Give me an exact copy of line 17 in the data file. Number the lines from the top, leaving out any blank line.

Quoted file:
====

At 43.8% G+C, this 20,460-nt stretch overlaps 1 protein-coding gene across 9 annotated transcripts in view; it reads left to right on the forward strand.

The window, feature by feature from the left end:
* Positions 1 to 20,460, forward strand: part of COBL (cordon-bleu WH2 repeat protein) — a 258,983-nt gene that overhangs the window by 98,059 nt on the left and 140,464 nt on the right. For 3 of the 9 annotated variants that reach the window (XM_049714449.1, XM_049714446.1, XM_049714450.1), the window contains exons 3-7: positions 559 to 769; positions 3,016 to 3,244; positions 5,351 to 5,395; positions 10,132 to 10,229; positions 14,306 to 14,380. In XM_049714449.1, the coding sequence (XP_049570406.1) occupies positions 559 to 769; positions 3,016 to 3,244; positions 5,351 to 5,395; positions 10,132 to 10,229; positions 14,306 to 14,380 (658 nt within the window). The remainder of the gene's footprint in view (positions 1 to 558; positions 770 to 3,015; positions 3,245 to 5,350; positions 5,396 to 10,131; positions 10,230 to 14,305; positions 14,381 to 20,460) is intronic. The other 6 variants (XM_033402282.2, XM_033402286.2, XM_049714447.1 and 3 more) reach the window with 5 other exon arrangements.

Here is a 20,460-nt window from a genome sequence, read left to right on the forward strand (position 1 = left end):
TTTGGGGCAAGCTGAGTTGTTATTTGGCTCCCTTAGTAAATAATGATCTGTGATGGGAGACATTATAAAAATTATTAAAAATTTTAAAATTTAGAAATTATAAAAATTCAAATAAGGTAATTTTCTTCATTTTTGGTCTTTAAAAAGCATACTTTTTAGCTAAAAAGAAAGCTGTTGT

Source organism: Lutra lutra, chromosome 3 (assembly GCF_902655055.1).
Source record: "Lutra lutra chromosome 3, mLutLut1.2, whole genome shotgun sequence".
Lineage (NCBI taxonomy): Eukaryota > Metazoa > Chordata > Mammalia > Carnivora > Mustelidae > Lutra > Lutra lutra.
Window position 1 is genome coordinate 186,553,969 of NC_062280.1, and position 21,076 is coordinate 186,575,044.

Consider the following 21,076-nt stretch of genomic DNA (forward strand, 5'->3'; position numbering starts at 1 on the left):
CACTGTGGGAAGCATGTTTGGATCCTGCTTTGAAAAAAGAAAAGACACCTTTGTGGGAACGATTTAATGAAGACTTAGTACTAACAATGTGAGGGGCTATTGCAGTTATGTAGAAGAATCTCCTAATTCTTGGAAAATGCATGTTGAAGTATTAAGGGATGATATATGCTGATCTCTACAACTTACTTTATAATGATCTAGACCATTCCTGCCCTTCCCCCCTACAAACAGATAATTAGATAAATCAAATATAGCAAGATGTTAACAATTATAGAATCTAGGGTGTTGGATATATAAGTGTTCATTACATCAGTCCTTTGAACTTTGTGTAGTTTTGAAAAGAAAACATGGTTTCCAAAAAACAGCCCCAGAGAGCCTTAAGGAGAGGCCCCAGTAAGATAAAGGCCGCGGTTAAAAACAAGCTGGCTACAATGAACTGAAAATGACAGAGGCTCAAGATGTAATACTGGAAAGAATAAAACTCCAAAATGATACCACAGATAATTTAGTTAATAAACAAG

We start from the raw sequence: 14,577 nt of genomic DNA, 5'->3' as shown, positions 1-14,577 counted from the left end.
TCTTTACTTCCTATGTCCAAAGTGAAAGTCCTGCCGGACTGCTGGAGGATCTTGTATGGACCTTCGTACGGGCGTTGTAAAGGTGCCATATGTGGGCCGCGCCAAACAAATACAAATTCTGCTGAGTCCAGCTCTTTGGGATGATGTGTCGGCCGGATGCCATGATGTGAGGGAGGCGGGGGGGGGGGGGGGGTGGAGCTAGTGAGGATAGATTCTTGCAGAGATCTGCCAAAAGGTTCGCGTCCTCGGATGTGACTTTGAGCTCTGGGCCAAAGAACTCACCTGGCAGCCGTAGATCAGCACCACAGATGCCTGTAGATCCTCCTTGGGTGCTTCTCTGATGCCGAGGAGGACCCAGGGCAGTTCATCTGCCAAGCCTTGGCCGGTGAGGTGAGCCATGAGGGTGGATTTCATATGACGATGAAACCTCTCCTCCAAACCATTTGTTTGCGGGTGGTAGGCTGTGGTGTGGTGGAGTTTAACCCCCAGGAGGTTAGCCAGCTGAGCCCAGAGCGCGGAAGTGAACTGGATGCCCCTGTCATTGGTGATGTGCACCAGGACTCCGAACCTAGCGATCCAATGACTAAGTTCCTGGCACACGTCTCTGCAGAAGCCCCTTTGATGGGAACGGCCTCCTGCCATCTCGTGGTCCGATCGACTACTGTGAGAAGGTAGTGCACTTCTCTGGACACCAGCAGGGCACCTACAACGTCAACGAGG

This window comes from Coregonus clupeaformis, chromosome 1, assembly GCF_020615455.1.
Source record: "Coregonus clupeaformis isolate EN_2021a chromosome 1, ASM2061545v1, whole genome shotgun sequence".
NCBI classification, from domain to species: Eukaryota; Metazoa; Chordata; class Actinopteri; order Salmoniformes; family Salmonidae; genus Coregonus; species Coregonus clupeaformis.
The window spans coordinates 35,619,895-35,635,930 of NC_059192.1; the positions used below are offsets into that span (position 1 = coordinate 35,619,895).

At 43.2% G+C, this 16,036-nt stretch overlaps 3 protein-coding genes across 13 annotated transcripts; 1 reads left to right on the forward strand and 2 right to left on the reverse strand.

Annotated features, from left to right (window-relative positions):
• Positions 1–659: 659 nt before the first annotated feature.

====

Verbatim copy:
The window spans coordinates 35,619,895-35,635,930 of NC_059192.1; the positions used below are offsets into that span (position 1 = coordinate 35,619,895).